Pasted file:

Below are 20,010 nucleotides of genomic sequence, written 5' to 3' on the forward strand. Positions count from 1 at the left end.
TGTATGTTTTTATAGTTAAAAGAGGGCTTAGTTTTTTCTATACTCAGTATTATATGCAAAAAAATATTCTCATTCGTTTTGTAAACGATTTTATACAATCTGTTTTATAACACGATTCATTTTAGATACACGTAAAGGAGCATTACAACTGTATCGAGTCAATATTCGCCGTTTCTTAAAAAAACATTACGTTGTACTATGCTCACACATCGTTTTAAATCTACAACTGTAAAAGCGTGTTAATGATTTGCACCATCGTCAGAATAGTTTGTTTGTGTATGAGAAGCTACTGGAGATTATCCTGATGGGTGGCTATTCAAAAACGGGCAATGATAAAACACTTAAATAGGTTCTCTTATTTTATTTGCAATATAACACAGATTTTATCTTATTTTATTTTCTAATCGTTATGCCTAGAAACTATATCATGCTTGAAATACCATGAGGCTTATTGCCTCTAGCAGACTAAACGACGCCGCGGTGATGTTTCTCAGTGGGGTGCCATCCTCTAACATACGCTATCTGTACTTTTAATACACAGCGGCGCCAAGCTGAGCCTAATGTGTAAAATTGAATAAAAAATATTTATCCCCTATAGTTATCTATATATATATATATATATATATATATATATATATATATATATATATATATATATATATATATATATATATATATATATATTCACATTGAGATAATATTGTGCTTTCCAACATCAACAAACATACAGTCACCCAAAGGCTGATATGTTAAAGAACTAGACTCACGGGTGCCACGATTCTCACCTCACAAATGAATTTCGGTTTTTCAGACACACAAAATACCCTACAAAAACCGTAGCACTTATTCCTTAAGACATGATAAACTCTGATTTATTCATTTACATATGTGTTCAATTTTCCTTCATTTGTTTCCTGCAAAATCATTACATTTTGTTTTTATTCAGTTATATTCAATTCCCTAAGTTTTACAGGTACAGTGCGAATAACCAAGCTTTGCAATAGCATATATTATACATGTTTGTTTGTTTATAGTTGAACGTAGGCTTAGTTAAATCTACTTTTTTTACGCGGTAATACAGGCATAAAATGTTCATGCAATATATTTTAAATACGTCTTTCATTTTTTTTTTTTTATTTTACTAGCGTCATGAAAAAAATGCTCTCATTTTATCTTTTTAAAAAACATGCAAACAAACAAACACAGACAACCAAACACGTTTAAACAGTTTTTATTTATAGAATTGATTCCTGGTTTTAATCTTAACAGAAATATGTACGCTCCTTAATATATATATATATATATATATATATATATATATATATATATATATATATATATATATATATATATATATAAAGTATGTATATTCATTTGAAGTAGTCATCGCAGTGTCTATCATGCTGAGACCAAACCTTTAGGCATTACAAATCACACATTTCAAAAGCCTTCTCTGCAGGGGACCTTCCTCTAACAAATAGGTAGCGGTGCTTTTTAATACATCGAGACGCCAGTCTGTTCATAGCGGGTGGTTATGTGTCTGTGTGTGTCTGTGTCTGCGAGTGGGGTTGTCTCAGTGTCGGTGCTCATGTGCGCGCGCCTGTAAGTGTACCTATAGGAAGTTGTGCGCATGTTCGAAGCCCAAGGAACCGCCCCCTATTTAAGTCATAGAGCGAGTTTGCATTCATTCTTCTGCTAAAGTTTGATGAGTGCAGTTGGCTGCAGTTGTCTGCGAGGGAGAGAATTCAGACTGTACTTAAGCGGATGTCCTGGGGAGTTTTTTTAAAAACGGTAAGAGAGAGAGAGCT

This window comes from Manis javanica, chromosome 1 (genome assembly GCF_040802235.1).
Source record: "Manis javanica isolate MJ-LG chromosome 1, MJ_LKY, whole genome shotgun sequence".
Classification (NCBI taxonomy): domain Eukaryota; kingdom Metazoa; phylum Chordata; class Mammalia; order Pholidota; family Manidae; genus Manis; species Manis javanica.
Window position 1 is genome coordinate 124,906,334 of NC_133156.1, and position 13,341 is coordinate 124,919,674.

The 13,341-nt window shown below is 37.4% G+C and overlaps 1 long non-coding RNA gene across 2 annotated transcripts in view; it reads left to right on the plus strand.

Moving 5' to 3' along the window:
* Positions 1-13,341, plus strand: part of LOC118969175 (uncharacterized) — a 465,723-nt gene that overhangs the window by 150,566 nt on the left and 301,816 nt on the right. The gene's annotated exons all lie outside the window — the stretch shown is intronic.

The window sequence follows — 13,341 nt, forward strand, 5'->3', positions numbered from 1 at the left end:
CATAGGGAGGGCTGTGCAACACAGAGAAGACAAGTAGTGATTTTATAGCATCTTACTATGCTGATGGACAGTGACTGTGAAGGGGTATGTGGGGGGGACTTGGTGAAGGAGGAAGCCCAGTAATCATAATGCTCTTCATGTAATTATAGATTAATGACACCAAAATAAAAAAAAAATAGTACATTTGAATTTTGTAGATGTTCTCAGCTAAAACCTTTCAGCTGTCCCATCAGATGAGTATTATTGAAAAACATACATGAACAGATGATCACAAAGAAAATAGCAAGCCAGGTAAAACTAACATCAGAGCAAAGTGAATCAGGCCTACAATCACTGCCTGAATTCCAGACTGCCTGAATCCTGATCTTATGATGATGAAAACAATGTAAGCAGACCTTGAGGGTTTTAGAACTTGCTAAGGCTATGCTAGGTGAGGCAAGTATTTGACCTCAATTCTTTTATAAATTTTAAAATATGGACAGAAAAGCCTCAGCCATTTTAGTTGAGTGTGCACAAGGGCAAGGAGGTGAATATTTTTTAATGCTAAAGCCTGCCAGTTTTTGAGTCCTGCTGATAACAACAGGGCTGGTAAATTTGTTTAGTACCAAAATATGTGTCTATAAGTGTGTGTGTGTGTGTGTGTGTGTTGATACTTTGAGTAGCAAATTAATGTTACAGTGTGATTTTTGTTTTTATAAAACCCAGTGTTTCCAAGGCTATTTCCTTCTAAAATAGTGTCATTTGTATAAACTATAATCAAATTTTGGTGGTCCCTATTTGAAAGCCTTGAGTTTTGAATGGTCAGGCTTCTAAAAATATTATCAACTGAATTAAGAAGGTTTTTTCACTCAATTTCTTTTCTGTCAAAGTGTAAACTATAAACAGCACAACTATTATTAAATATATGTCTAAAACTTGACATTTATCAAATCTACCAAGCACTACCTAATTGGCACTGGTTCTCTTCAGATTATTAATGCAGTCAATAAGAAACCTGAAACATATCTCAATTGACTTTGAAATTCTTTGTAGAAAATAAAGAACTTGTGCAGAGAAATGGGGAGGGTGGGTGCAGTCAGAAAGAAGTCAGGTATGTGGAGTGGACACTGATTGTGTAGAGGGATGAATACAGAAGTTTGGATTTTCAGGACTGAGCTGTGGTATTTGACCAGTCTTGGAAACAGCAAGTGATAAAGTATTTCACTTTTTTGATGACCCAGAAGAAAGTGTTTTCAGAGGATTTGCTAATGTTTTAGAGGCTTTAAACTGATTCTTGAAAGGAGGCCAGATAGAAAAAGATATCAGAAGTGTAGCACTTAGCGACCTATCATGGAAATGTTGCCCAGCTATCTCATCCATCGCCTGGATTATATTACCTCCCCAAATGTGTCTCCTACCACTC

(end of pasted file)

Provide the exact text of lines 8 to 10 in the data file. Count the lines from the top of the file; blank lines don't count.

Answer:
Moving 5' to 3' along the window:
* Positions 1-13,341, plus strand: part of LOC118969175 (uncharacterized) — a 465,723-nt gene that overhangs the window by 150,566 nt on the left and 301,816 nt on the right. The gene's annotated exons all lie outside the window — the stretch shown is intronic.

The window sequence follows — 13,341 nt, forward strand, 5'->3', positions numbered from 1 at the left end: